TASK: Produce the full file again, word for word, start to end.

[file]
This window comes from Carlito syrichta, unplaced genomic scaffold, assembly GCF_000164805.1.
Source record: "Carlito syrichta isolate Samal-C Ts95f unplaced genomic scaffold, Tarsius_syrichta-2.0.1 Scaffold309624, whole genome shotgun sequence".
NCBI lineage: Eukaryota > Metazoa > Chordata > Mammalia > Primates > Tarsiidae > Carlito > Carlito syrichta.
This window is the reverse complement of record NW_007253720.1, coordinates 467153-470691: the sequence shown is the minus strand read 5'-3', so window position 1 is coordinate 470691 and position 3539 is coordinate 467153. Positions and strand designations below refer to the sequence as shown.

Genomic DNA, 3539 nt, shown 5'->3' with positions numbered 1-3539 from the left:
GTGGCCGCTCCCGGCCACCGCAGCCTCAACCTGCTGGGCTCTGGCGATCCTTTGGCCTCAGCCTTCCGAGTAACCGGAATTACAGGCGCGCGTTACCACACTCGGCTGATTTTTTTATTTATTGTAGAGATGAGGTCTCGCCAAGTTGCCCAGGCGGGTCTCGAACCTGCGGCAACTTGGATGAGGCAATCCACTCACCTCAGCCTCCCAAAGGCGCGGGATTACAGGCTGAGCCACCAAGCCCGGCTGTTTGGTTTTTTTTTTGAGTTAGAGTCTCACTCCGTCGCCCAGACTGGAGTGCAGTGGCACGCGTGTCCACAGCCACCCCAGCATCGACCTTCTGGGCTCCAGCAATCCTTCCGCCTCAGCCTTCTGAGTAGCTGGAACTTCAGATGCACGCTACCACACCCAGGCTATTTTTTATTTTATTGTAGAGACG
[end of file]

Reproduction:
This window comes from Carlito syrichta, unplaced genomic scaffold, assembly GCF_000164805.1.
Source record: "Carlito syrichta isolate Samal-C Ts95f unplaced genomic scaffold, Tarsius_syrichta-2.0.1 Scaffold309624, whole genome shotgun sequence".
NCBI lineage: Eukaryota > Metazoa > Chordata > Mammalia > Primates > Tarsiidae > Carlito > Carlito syrichta.
This window is the reverse complement of record NW_007253720.1, coordinates 467153-470691: the sequence shown is the minus strand read 5'-3', so window position 1 is coordinate 470691 and position 3539 is coordinate 467153. Positions and strand designations below refer to the sequence as shown.

Genomic DNA, 3539 nt, shown 5'->3' with positions numbered 1-3539 from the left:
GTGGCCGCTCCCGGCCACCGCAGCCTCAACCTGCTGGGCTCTGGCGATCCTTTGGCCTCAGCCTTCCGAGTAACCGGAATTACAGGCGCGCGTTACCACACTCGGCTGATTTTTTTATTTATTGTAGAGATGAGGTCTCGCCAAGTTGCCCAGGCGGGTCTCGAACCTGCGGCAACTTGGATGAGGCAATCCACTCACCTCAGCCTCCCAAAGGCGCGGGATTACAGGCTGAGCCACCAAGCCCGGCTGTTTGGTTTTTTTTTTGAGTTAGAGTCTCACTCCGTCGCCCAGACTGGAGTGCAGTGGCACGCGTGTCCACAGCCACCCCAGCATCGACCTTCTGGGCTCCAGCAATCCTTCCGCCTCAGCCTTCTGAGTAGCTGGAACTTCAGATGCACGCTACCACACCCAGGCTATTTTTTATTTTATTGTAGAGACG